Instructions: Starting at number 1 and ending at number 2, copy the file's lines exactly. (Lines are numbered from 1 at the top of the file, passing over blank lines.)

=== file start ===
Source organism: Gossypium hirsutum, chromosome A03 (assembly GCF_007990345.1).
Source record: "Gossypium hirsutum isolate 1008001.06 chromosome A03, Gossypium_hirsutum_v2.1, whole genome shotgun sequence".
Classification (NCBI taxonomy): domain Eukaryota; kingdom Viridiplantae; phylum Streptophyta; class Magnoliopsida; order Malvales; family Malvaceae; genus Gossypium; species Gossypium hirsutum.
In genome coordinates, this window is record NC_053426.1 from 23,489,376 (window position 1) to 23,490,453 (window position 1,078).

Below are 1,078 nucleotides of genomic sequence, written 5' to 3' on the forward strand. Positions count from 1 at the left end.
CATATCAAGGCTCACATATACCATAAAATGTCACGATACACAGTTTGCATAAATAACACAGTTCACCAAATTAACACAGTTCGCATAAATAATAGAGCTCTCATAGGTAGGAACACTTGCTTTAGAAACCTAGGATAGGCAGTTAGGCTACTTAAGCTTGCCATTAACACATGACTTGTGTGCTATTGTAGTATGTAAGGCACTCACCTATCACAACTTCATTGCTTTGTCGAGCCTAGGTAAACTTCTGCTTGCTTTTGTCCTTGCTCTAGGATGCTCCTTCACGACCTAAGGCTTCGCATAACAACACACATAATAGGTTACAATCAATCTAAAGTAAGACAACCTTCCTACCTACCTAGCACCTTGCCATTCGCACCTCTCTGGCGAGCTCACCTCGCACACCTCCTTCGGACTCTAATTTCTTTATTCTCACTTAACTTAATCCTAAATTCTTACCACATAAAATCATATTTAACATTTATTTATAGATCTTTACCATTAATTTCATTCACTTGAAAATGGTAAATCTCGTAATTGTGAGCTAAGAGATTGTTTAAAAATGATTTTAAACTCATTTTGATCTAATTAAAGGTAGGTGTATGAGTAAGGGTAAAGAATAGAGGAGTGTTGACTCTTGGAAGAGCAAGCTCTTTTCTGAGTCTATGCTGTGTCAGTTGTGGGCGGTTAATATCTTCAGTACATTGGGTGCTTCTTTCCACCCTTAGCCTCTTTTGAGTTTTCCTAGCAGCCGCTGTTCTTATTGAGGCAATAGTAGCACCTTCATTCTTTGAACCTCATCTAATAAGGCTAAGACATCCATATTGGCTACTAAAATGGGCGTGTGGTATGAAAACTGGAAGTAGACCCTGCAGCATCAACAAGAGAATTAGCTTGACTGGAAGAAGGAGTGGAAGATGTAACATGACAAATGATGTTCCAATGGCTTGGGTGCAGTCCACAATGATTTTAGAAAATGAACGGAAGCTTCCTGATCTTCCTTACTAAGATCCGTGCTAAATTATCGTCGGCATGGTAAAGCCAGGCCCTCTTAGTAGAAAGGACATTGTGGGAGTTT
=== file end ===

Source organism: Gossypium hirsutum, chromosome A03 (assembly GCF_007990345.1).
Source record: "Gossypium hirsutum isolate 1008001.06 chromosome A03, Gossypium_hirsutum_v2.1, whole genome shotgun sequence".